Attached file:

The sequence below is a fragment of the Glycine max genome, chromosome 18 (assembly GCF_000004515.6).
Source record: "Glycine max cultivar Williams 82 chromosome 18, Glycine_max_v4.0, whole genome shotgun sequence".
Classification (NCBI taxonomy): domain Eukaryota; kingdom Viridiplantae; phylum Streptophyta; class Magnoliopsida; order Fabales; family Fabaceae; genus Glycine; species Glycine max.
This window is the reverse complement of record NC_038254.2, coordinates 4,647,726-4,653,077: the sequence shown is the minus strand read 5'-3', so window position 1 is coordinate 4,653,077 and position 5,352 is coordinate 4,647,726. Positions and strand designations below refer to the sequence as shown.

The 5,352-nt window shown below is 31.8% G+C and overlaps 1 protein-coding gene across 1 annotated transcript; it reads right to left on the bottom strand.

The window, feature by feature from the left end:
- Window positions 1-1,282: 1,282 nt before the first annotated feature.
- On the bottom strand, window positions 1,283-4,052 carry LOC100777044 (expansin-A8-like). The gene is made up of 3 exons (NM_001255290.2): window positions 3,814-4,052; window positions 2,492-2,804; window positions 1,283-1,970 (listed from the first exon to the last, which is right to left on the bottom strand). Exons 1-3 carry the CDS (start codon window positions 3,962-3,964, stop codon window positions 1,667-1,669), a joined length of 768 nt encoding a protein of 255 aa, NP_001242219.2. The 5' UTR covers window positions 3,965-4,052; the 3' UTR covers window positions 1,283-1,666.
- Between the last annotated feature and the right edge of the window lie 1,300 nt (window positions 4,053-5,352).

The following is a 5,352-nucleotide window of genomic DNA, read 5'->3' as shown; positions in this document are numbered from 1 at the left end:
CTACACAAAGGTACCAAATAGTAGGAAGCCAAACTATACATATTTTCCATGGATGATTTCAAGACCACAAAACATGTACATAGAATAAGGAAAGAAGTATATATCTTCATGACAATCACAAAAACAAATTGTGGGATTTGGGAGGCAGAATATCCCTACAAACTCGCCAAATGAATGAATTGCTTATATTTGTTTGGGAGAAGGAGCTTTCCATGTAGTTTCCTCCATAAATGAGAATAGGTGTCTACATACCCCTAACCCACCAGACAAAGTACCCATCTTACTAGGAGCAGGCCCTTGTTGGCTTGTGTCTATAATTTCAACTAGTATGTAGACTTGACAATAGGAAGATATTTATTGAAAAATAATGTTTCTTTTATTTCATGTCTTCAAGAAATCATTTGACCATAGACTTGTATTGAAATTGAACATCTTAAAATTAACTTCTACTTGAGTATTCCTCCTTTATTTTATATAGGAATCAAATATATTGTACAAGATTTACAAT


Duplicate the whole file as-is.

The sequence below is a fragment of the Glycine max genome, chromosome 18 (assembly GCF_000004515.6).
Source record: "Glycine max cultivar Williams 82 chromosome 18, Glycine_max_v4.0, whole genome shotgun sequence".
Classification (NCBI taxonomy): domain Eukaryota; kingdom Viridiplantae; phylum Streptophyta; class Magnoliopsida; order Fabales; family Fabaceae; genus Glycine; species Glycine max.
This window is the reverse complement of record NC_038254.2, coordinates 4,647,726-4,653,077: the sequence shown is the minus strand read 5'-3', so window position 1 is coordinate 4,653,077 and position 5,352 is coordinate 4,647,726. Positions and strand designations below refer to the sequence as shown.

The 5,352-nt window shown below is 31.8% G+C and overlaps 1 protein-coding gene across 1 annotated transcript; it reads right to left on the bottom strand.

The window, feature by feature from the left end:
- Window positions 1-1,282: 1,282 nt before the first annotated feature.
- On the bottom strand, window positions 1,283-4,052 carry LOC100777044 (expansin-A8-like). The gene is made up of 3 exons (NM_001255290.2): window positions 3,814-4,052; window positions 2,492-2,804; window positions 1,283-1,970 (listed from the first exon to the last, which is right to left on the bottom strand). Exons 1-3 carry the CDS (start codon window positions 3,962-3,964, stop codon window positions 1,667-1,669), a joined length of 768 nt encoding a protein of 255 aa, NP_001242219.2. The 5' UTR covers window positions 3,965-4,052; the 3' UTR covers window positions 1,283-1,666.
- Between the last annotated feature and the right edge of the window lie 1,300 nt (window positions 4,053-5,352).

The following is a 5,352-nucleotide window of genomic DNA, read 5'->3' as shown; positions in this document are numbered from 1 at the left end:
CTACACAAAGGTACCAAATAGTAGGAAGCCAAACTATACATATTTTCCATGGATGATTTCAAGACCACAAAACATGTACATAGAATAAGGAAAGAAGTATATATCTTCATGACAATCACAAAAACAAATTGTGGGATTTGGGAGGCAGAATATCCCTACAAACTCGCCAAATGAATGAATTGCTTATATTTGTTTGGGAGAAGGAGCTTTCCATGTAGTTTCCTCCATAAATGAGAATAGGTGTCTACATACCCCTAACCCACCAGACAAAGTACCCATCTTACTAGGAGCAGGCCCTTGTTGGCTTGTGTCTATAATTTCAACTAGTATGTAGACTTGACAATAGGAAGATATTTATTGAAAAATAATGTTTCTTTTATTTCATGTCTTCAAGAAATCATTTGACCATAGACTTGTATTGAAATTGAACATCTTAAAATTAACTTCTACTTGAGTATTCCTCCTTTATTTTATATAGGAATCAAATATATTGTACAAGATTTACAAT